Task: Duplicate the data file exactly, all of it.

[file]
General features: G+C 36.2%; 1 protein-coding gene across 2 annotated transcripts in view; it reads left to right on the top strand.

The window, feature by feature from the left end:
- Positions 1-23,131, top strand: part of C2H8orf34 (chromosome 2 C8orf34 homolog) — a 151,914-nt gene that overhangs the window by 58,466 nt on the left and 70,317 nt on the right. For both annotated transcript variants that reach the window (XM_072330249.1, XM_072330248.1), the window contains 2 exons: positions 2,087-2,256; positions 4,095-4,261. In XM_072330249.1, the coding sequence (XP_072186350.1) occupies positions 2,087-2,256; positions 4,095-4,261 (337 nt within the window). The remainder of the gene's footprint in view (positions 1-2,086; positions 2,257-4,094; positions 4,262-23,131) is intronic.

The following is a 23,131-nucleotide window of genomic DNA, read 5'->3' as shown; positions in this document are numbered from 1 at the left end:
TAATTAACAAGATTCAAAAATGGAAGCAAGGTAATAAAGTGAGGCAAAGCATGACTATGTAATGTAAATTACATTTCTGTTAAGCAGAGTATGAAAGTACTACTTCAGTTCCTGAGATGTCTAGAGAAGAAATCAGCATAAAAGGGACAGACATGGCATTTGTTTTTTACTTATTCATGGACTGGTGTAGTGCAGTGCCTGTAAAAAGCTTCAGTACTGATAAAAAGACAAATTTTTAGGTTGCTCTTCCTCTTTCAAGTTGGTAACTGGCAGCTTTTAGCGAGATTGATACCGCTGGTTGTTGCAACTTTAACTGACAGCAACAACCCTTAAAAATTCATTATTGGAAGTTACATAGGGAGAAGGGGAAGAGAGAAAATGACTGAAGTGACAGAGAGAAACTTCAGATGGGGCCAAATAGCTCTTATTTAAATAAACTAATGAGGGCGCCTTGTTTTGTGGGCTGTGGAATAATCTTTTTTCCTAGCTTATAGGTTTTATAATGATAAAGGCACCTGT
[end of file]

General features: G+C 36.2%; 1 protein-coding gene across 2 annotated transcripts in view; it reads left to right on the top strand.

The window, feature by feature from the left end:
- Positions 1-23,131, top strand: part of C2H8orf34 (chromosome 2 C8orf34 homolog) — a 151,914-nt gene that overhangs the window by 58,466 nt on the left and 70,317 nt on the right. For both annotated transcript variants that reach the window (XM_072330249.1, XM_072330248.1), the window contains 2 exons: positions 2,087-2,256; positions 4,095-4,261. In XM_072330249.1, the coding sequence (XP_072186350.1) occupies positions 2,087-2,256; positions 4,095-4,261 (337 nt within the window). The remainder of the gene's footprint in view (positions 1-2,086; positions 2,257-4,094; positions 4,262-23,131) is intronic.

The following is a 23,131-nucleotide window of genomic DNA, read 5'->3' as shown; positions in this document are numbered from 1 at the left end:
TAATTAACAAGATTCAAAAATGGAAGCAAGGTAATAAAGTGAGGCAAAGCATGACTATGTAATGTAAATTACATTTCTGTTAAGCAGAGTATGAAAGTACTACTTCAGTTCCTGAGATGTCTAGAGAAGAAATCAGCATAAAAGGGACAGACATGGCATTTGTTTTTTACTTATTCATGGACTGGTGTAGTGCAGTGCCTGTAAAAAGCTTCAGTACTGATAAAAAGACAAATTTTTAGGTTGCTCTTCCTCTTTCAAGTTGGTAACTGGCAGCTTTTAGCGAGATTGATACCGCTGGTTGTTGCAACTTTAACTGACAGCAACAACCCTTAAAAATTCATTATTGGAAGTTACATAGGGAGAAGGGGAAGAGAGAAAATGACTGAAGTGACAGAGAGAAACTTCAGATGGGGCCAAATAGCTCTTATTTAAATAAACTAATGAGGGCGCCTTGTTTTGTGGGCTGTGGAATAATCTTTTTTCCTAGCTTATAGGTTTTATAATGATAAAGGCACCTGT